The Parliament Public Accounts Committee is facing severe public backlash following its unilateral approval of salary increases for the President, Vice-President, Parliament Members, and other high-ranking state positions. The move, part of the 2024 National Budget’s comprehensive allocation for state position salary increases, has ignited widespread criticism.

Upon discussion, the Public Accounts Committee decided on Tuesday to increase salaries for all posts, with unanimous backing from all parties present, including the Maldivian Democratic Party (MDP), People’s National Congress (PNC) and The Democrats.

The Public Accounts Committee has 16 members, 10 of whom are members of the opposition MDP.

The new, increased, salaries for top state officials are as follows;

  • President’s salary MVR 120,000
  • Vice-President – MVR 93,000
  • Ministers – MVR 72,000
  • Members of Parliament – MVR 80,000
  • Speaker of Parliament – MVR 90,000
  • Vice-President of Parliament – MVR 88,000
  • Chief Justice – MVR 91,000
  • Governor of the Maldives Monetary Authority – MVR 74,000
  • Auditor General – MVR 74,000
  • Prosecutor General – MVR 74,000

Members of Parliament (MP)s will now stand to take home over MVR 100,000 in terms of remuneration, as they receive an additional MVR 20,000 as committee allowance. MPs previously earned a total of MVR 80,000 inclusive of the allowance.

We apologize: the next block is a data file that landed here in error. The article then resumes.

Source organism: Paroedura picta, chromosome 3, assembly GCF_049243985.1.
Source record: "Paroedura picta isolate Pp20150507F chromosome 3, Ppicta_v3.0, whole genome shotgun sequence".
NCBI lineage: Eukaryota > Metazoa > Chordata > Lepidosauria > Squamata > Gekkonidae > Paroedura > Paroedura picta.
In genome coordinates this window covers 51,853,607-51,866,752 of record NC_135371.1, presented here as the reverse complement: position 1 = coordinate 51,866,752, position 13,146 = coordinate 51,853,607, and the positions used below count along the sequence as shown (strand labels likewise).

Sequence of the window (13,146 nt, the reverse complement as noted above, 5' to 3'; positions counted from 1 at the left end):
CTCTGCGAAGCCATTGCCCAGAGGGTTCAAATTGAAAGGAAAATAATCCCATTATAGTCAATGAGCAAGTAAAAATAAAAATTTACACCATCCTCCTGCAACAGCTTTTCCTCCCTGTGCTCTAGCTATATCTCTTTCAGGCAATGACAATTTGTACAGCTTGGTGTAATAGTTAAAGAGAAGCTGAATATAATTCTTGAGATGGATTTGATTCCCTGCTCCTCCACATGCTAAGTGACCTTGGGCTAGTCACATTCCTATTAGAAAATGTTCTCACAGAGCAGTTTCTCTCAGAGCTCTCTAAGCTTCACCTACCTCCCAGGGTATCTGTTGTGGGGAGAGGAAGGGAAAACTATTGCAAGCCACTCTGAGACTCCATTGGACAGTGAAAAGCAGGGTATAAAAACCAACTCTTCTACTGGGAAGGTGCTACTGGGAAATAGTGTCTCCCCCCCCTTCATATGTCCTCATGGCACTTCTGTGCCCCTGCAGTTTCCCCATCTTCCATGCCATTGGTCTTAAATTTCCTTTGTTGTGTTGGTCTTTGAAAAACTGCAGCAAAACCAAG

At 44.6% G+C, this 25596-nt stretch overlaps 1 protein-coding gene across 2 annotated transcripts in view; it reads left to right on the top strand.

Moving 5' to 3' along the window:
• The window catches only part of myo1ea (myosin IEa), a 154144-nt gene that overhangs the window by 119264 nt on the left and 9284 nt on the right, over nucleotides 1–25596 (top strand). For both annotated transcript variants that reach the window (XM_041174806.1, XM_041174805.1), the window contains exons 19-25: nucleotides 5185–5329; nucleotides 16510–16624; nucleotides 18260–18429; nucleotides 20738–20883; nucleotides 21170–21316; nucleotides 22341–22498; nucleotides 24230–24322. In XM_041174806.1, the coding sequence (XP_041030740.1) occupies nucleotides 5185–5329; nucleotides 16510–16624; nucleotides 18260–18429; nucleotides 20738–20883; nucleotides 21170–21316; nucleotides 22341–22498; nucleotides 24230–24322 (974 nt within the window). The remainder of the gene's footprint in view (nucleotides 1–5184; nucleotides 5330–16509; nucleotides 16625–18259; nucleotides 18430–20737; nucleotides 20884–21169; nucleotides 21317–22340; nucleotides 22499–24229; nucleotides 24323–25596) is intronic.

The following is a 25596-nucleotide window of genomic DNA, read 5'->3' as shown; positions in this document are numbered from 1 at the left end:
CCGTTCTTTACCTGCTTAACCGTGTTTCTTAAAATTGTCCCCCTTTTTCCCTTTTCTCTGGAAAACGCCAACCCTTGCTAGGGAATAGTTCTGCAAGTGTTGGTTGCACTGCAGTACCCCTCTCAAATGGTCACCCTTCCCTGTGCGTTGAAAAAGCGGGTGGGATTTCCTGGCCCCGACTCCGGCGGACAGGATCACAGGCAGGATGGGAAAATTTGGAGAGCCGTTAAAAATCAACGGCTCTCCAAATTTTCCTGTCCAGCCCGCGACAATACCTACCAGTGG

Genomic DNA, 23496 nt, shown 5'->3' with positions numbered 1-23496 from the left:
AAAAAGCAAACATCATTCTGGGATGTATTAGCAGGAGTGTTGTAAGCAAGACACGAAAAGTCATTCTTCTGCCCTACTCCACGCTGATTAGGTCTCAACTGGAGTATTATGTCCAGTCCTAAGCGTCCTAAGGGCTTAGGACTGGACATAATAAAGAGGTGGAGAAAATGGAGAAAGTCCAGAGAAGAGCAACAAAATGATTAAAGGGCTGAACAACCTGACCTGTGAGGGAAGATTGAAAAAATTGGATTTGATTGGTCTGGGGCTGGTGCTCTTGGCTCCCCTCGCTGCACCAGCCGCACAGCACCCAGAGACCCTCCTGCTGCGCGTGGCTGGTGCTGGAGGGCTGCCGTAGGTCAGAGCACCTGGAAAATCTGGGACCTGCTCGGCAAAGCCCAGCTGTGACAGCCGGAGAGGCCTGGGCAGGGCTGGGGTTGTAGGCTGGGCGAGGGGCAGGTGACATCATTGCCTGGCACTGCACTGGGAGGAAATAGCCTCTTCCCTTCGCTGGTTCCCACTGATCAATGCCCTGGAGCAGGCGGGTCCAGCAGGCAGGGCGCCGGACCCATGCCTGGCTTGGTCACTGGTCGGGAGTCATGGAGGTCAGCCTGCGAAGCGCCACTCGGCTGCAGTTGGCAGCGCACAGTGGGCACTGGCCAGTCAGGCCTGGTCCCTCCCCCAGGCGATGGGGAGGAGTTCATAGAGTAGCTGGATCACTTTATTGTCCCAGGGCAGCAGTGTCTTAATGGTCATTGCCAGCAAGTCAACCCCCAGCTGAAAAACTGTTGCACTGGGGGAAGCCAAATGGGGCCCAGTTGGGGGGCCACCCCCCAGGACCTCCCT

The pay increases, particularly those for the MPs, drew heavy criticism from all quarters.

The salaries of the President, Vice-President and Ministers were not increased at the request of the President. Nor is it a decision supported by the President. Such a sensitive decision by a committee with a large majority of the MDP at this point without even consulting the highest officials of the administration is to create hatred in the hearts of the people.

Mohamed Shahyb, Chief Spokesperson at the President’s Office, in a post to social media strongly distancing administration support for the pay increase.

Social media was flooded with criticism against the self-approved salary hikes with some arguing salaries of MPs should be reduced rather than increased, while the legislature has failed to deliver meaningful solutions to address the every day challenges of the Maldivian public.

“The decision to increase the salaries of MPs and senior state officials further shows that the major parties, whether it is the MDP or the PPM-PNC, are acting in the same way. Political leaders are deceiving the people for the sake of getting votes. People with new thinking need to be elected to change this system,” former MP and 2023 Independent Presidential candidate, Ahmed Faris Maumoon said in a post to social media.

Meanwhile, President Mohamed Muizzu took to social media to assure the public that the salary hike was a non-consultative move on the part of Parliament and one that was neither requested, nor supported, by his administration. The increase in pay will be donated, by the cabinet, to one of the state’s welfare programmes such as ‘Kudakudhinge Hiyaa’, the state’s children’s home, the President said.

The MP for Fonadhoo, Moosa Siraj, suggested delaying the pay increase for MPs by six months, saying that increasing their own salaries might be ‘bad practice’ and whereby the increase would go into effect for the newly elected Parliament.

Salaries of judges, magistrates, members of independent institutions, directors of agencies, board members, and city and island councillors will also be increased.